• ECR Creme® (Golden Dolphin)
  • NutrientCreme® (dline)
  • LipoLotion® (dline)
  • HydroLotion® (dline)
  • BasicLotion® (dline)
  • ZincCreme® (dline)
  • Harnstoff (Urea) Eucerin 10%
  • Balneum Hermal F®
  • Balneum Hermal plus®
  • Balmandol Ölbad®
  • Eucerin Ölbad®
  • Nutrient Plus® (dline)

Drug Therapy

  • Short-term steroid therapy is often very effective
  • Antihistaminic pills, juices, drops
    This type of medicine also stops inflammation; it helps against itching in two ways: by stopping the activity of histamine as well as the inflammation process. Some of them can tire you out, so they are better used in the evening. Examples:
    - Loratadin (Clarityn®, Loratyn®
    - Cetirizin (Zyrtec®, also obtainable as a generic)
    - Desloratadin (Aerius®)
    - Diphenhydramin (Dibondrin®, in the evening)
  • Hydroxyzin (Atarax®)
    Also makes you tired; use it in the evening. Strictly speaking, this is a tranquilliser, but does not make you addicted and can also be given to children.

Behaviouristic Measures

To break the cyrcle of itching – scratching – more itching – more scratching:

  • don't scratch but press or rub the skin
  • don't scratch immediately but wait (the itching might end)
  • scratch an object instead of the skin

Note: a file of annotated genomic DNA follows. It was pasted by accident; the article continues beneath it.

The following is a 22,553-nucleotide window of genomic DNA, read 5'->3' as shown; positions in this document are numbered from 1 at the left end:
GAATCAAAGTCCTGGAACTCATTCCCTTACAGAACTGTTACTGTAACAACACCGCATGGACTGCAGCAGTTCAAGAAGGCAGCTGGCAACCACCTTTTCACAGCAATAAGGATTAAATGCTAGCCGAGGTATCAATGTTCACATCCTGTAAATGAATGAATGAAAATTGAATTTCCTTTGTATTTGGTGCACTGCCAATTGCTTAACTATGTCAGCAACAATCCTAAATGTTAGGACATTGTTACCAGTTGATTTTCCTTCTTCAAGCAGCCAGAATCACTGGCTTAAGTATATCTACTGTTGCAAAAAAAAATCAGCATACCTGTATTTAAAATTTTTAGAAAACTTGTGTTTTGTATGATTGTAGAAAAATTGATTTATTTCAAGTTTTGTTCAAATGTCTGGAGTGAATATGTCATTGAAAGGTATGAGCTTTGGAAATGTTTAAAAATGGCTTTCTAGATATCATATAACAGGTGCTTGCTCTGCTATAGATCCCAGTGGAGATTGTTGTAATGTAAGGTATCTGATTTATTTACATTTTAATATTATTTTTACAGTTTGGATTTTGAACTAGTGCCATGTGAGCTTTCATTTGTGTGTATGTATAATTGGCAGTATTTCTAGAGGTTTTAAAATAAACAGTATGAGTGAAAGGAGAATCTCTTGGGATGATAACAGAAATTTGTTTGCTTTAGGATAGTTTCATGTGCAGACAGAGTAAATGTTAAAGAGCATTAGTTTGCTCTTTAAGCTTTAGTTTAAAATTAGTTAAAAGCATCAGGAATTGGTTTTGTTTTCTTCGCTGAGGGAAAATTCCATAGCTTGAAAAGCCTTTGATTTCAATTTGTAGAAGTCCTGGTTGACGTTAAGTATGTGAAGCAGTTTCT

• cut your fingernails short
  • eventually wear cotton gloves at night
  • learn methods to relax (autogenous training, progressive muscle relaxation by Jacobsen, Yoga etc.)

In addition to that there are many other substances, especially ointments, lotions and bathing additives. Some of these mixtures (mostly recommended by relatives or mixed by pharmacists) are a sensible complement to the lists given above.

Itching often grows worse in the evening. It may help to develop going-to-bed rituals to start the night quietly and relaxed.

Last but not least, one should always come forward when the skin itches. It
might not be easy to find a satisfying solution for the problem, and you may have to face setbacks but, with patience and confidence, an improvement is often possible.

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Source of information:

Anja Diem, MD, EB House Austria, Salzburg

We have no commercial interest in promoting specific products. These have all proved to be useful and well-accepted in the treatment of people with EB.